The upcoming solar eclipse on August 21st has the entire world talking. Some of the talk I'm seeing might be causing useless concern. I've been looking into the myth that a solar eclipse can be dangerous to pregnant mothers and their unborn babies. Is there any truth to any of it?

According to the internet and some cultures, during a solar eclipse, pregnant women shouldn't -

  • Use any sharp object such as a knife, scissors or a needle.
  • Eat anything for the duration of the eclipse.
  • Take a bath after the eclipse is over.
  • Cover all windows with newspaper or thick curtains so that no rays of the eclipse enter the home.

These are just a small handful of myths you'll find about solar eclipses and pregnant women. But, are they true?

According to this myth is related to the belief that a solar eclipse produces harmful ultraviolet rays. I mean, we can go blind if we stare at an eclipse, so there's got to be something bad going on, right?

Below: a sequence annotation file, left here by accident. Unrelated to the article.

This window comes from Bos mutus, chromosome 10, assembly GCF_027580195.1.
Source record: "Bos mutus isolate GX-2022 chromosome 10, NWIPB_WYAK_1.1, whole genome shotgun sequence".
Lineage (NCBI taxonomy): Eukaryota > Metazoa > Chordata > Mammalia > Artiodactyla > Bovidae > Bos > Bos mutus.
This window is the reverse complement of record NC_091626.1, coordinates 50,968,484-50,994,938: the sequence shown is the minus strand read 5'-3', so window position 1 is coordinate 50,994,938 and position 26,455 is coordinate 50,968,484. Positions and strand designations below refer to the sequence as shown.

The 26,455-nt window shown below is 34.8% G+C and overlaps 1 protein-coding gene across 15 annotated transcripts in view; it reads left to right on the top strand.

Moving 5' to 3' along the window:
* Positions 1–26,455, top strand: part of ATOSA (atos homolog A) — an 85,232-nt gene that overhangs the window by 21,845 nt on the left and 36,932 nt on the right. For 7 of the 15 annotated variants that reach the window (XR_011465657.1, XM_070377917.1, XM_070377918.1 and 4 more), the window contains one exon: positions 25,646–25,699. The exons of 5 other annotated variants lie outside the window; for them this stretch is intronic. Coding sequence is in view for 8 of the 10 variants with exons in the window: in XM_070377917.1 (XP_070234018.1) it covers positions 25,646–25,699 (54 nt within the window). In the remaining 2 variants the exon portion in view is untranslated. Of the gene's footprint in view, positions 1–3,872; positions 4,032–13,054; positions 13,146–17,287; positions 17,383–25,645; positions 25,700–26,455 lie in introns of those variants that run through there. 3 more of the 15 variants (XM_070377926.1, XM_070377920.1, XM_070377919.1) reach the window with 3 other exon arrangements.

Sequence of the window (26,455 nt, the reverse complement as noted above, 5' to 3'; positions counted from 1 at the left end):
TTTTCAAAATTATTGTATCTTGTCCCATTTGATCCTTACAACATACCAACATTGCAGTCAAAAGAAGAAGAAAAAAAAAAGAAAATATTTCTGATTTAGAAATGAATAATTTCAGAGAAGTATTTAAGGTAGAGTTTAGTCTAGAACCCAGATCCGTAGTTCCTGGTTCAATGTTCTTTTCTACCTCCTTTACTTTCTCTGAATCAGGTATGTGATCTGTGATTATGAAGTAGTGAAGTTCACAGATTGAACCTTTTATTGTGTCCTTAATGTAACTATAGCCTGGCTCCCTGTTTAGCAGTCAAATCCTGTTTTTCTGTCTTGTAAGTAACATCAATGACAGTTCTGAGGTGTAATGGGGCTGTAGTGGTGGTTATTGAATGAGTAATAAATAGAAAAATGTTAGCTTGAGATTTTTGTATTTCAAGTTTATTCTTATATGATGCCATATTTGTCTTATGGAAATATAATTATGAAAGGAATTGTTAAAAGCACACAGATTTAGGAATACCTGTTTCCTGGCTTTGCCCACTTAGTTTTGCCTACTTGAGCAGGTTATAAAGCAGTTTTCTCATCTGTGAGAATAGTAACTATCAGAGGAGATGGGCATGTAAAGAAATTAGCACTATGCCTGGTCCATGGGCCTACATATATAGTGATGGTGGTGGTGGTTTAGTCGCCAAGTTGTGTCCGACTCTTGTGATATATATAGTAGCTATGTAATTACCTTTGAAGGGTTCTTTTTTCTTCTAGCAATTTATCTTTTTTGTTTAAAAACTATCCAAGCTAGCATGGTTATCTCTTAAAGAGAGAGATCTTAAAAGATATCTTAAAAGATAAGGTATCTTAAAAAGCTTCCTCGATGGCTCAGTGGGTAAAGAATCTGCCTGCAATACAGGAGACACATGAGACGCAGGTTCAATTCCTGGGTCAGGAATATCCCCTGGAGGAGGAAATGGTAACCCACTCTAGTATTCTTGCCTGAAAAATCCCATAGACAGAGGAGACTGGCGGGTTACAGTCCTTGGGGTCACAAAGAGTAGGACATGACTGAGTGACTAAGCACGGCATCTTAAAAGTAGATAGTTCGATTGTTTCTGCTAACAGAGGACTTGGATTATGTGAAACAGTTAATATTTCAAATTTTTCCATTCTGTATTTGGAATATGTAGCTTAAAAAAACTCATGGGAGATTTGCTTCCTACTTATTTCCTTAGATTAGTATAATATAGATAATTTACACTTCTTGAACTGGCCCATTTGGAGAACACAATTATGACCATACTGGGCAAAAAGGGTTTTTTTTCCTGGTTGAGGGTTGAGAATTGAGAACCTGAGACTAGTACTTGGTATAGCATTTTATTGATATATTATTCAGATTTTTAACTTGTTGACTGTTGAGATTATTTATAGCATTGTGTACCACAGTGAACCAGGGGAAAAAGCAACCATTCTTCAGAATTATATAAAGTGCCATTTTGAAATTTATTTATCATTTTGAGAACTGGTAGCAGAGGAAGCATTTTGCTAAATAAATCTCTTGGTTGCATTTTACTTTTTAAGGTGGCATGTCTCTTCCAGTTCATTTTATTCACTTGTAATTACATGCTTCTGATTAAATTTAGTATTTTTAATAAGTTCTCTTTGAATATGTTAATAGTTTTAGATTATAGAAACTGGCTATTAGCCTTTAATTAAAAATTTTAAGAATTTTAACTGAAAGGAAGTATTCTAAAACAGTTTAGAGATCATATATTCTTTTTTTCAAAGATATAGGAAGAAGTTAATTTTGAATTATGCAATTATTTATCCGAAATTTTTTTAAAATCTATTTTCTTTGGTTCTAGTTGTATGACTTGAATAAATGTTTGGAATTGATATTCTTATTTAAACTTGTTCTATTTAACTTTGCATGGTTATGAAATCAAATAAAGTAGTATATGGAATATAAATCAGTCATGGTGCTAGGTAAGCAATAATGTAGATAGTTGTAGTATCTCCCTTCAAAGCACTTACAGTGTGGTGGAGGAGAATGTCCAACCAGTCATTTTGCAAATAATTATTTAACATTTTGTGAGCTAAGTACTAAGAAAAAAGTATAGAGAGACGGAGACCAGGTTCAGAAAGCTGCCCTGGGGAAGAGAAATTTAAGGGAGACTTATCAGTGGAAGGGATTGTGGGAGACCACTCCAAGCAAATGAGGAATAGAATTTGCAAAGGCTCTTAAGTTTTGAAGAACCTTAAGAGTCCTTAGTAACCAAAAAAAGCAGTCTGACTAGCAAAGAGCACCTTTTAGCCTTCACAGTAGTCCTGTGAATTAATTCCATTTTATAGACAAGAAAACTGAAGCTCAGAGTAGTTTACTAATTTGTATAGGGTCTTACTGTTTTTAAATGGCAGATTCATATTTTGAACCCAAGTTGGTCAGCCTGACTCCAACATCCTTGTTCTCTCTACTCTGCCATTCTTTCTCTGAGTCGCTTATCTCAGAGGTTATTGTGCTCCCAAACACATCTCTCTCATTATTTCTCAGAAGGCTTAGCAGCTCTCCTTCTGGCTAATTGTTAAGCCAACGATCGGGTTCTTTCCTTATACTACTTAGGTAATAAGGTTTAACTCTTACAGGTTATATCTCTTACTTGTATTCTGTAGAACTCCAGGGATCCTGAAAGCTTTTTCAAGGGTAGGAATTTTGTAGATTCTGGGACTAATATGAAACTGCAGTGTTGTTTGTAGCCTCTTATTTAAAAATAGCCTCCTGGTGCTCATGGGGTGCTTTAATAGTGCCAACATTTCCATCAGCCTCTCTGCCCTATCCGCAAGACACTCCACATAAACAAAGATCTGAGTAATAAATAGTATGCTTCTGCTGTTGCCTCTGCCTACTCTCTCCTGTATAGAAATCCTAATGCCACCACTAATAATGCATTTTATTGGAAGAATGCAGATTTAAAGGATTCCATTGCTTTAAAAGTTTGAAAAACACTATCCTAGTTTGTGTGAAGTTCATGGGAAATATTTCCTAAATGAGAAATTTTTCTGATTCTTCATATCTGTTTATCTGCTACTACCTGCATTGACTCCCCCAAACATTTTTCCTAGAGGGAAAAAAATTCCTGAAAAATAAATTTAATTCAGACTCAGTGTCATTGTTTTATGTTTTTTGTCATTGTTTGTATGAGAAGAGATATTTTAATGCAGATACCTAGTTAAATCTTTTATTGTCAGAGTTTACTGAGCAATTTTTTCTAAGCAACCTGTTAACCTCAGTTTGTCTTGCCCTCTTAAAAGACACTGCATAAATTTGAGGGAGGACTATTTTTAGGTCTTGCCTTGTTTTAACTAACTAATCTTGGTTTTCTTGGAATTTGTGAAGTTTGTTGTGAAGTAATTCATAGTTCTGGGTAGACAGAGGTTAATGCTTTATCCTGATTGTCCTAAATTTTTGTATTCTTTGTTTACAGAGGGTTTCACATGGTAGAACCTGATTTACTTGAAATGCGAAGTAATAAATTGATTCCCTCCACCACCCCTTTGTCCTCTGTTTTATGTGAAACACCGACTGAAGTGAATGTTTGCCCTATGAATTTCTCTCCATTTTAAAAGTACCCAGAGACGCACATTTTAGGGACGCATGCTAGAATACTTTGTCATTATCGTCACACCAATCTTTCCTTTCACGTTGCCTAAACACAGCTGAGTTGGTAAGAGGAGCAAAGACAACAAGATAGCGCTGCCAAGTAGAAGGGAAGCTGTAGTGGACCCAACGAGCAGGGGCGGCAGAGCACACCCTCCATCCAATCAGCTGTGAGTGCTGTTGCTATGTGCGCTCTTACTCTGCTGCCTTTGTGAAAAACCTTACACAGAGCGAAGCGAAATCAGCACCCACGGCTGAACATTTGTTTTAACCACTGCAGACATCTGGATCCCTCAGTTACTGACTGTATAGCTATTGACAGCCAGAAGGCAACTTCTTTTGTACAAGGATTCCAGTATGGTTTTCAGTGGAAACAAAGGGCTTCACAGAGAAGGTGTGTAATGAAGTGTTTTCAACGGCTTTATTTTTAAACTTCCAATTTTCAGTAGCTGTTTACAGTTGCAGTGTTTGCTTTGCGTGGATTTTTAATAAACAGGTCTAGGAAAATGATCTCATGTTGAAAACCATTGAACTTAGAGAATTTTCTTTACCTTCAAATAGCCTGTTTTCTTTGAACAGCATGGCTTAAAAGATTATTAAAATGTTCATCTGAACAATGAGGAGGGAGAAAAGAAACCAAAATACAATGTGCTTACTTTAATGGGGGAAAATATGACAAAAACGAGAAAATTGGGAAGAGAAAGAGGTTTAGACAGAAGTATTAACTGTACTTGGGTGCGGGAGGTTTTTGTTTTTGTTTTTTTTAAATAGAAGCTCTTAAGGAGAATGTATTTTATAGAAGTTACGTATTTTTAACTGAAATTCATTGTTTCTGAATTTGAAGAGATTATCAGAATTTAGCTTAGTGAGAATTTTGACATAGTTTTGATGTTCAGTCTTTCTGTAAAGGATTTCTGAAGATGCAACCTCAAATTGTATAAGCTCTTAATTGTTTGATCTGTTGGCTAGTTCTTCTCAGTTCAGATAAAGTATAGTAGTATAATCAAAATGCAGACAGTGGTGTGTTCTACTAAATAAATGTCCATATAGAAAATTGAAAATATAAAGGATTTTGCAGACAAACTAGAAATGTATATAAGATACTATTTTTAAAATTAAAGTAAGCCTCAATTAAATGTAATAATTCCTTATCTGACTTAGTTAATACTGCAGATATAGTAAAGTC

The sun does emit harmful UVs, but the Earth's magnetosphere protects us from the most harmful of these rays. We all know that too much UV exposure is not good for us and causes sunburn, and puts us at risk for developing skin cancer. However, the upcoming solar eclipse will do nothing to magnify any of this.

"There are some superstitions that an eclipse can cause deformities such as a cleft lip or unsightly birthmarks, but the scientific evidence does not support this belief.

If you or your family are concerned about the effects of an eclipse, there is no harm in following the customs. After all, it is just for a few hours and if it offers you and your family peace of mind, it is probably worth it."

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